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Maikel Franco to reappear with Phillies as if by magic

Good news for anyone voluntarily watching the Philadelphia Phillies this weekend as they insist on playing out the stretch.

Bill Streicher-USA TODAY Sports

The Phillies have been huddled in their sealed-off corner of the baseball universe after having a front row seat to the sport's sexiest debacle and the frantic, vigorous shit-kicking it has inspired. But you don't need to be a part of the soft, perspective-less PC crowd or the tough, perspective-less ex-jock huddle to celebrate the news out of Philadelphia: Maikel Franco is coming back.

It may seem like it doesn't matter that a formerly injured young player is rejoining his last place, long-eliminated team for the last three games of a lost season. It may really, really seem like that. Shut up, please.

Not you, Pete Mackanin, as you describe that white hot Franco-porn the Phillies have been sending you from the remote location at which the rookie has been repairing himself.

"They've been sending us videos of his at-bats and he looks fine," manager Pete Mackanin said. "He's swinging the bat with authority. He looks fine."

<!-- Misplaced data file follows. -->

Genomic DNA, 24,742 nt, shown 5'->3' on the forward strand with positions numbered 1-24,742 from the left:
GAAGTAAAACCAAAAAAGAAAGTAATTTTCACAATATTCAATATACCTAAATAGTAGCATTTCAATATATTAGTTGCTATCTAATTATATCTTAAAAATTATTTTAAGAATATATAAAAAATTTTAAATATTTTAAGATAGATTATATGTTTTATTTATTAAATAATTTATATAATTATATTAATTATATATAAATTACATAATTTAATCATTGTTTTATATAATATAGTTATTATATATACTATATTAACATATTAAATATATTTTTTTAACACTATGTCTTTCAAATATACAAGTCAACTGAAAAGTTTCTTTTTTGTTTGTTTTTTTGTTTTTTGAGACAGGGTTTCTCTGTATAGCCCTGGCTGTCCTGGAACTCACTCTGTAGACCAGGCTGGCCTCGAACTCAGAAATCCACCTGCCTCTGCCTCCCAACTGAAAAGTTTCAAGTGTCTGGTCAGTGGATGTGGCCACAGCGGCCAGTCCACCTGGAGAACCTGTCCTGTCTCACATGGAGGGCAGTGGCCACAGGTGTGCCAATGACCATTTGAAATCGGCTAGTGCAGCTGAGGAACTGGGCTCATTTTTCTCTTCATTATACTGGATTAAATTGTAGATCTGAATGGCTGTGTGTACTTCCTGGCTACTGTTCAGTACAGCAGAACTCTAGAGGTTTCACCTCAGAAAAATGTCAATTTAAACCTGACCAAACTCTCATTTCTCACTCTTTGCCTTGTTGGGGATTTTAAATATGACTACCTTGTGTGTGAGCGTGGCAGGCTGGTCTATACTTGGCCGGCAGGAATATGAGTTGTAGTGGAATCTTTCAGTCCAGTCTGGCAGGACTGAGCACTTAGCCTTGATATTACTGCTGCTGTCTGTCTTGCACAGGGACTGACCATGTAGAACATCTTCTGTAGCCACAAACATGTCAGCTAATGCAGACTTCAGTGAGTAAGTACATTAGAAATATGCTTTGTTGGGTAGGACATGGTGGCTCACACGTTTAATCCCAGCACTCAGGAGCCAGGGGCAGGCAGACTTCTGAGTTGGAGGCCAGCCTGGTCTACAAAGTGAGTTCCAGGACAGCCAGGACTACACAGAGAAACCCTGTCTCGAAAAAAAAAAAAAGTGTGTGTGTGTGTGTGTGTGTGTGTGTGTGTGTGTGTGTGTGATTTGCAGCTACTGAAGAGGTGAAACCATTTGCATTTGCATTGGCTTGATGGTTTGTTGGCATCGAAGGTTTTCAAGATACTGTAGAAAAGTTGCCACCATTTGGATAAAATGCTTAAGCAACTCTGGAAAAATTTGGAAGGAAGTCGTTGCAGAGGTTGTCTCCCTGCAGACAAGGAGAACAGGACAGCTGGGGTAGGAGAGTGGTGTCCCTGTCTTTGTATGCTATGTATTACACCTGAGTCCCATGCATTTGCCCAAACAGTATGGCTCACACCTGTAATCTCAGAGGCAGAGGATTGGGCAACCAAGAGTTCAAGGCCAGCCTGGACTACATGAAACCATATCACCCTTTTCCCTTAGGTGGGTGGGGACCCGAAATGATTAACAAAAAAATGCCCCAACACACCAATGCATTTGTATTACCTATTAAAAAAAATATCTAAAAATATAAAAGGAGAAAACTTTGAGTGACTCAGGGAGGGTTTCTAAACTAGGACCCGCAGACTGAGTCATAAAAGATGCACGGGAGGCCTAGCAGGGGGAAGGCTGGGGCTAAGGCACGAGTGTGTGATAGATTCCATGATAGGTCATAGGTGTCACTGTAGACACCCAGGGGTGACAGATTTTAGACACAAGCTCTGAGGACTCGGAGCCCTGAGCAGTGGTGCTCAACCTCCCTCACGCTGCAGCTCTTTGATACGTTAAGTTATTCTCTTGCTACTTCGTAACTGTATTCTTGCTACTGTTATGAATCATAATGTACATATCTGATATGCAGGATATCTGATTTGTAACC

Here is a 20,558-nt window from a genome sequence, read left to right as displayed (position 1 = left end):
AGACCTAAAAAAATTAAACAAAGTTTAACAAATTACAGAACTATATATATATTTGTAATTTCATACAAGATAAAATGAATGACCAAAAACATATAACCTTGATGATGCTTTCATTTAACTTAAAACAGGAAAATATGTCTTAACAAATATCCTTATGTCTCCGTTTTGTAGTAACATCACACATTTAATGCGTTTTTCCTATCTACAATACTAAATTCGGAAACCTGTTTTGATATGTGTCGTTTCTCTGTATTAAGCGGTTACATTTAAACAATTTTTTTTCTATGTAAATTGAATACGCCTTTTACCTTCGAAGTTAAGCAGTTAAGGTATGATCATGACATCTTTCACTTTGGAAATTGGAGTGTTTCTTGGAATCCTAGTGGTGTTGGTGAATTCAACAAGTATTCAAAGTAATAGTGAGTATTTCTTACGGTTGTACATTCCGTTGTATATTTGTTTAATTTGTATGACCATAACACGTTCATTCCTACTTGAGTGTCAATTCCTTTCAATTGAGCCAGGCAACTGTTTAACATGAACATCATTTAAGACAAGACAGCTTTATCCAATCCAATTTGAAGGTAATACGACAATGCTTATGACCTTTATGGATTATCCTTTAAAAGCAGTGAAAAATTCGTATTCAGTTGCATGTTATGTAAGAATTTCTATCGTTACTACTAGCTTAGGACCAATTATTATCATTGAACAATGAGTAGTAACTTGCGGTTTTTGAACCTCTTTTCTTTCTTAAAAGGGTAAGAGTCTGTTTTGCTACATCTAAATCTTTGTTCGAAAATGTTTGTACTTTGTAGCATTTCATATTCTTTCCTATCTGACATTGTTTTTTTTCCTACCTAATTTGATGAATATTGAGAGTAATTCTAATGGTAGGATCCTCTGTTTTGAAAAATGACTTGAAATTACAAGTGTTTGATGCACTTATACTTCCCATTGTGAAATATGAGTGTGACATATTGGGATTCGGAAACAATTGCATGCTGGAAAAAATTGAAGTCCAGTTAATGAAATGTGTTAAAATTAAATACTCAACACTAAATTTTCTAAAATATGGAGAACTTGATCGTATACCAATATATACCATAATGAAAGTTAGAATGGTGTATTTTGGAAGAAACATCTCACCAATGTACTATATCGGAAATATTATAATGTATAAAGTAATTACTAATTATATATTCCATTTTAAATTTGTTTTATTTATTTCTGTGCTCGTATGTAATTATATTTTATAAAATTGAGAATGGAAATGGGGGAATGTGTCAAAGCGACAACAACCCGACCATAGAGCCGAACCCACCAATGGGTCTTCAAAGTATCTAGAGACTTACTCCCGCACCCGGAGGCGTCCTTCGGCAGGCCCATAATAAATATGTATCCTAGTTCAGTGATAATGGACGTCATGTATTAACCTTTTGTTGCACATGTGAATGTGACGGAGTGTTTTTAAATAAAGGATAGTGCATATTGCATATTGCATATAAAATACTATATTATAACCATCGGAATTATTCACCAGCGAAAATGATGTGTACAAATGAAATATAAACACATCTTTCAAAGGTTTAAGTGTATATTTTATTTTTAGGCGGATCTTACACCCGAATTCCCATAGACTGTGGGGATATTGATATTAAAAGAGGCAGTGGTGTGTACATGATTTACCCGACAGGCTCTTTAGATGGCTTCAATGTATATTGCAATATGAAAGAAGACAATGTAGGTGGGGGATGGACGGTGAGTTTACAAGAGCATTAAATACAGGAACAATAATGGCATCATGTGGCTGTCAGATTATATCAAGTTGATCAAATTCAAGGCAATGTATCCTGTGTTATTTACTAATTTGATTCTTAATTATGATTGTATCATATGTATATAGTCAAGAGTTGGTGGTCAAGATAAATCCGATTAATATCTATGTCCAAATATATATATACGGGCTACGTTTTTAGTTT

As any former players with a platform or bloggers who want to feel tough will tell you, swinging the bat with authority is one of baseball's most grievous offenses. If Franco uses too much authority with his swing, and successfully logs a hit with it, then he would have the authority to order the pitcher around for an entire calendar year. It's the best unwritten rule in the sport, and no one talks about it: Maikel Franco could make some veteran pitcher be his butler.

That's the razor's edge he'll be playing on when returns this weekend to a Phillies lineup that has been filled out by stray cats and bits of string over the last few days. Pete Mackanin brought the card out to the umpires the other day and just emptied his junk drawer onto the field.

Franco, if you'll recall, was a Rookie of the Year candidate for a while this season, mostly by people who read this web site, mostly on this web site. But also, a little bit elsewhere. It wasn't a truly absurd concept. He was hitting .277 with an .830 OPS when a fractured left wrist was inflicted upon him by some jealous god.

Now, though, as the Phillies enter their final weekend of the season, with a furious hurricane baring down on them and baseball fans all over reevaluating their neck-throttling policies, they'll do so with the 23-year-old third baseman of the future hanging around.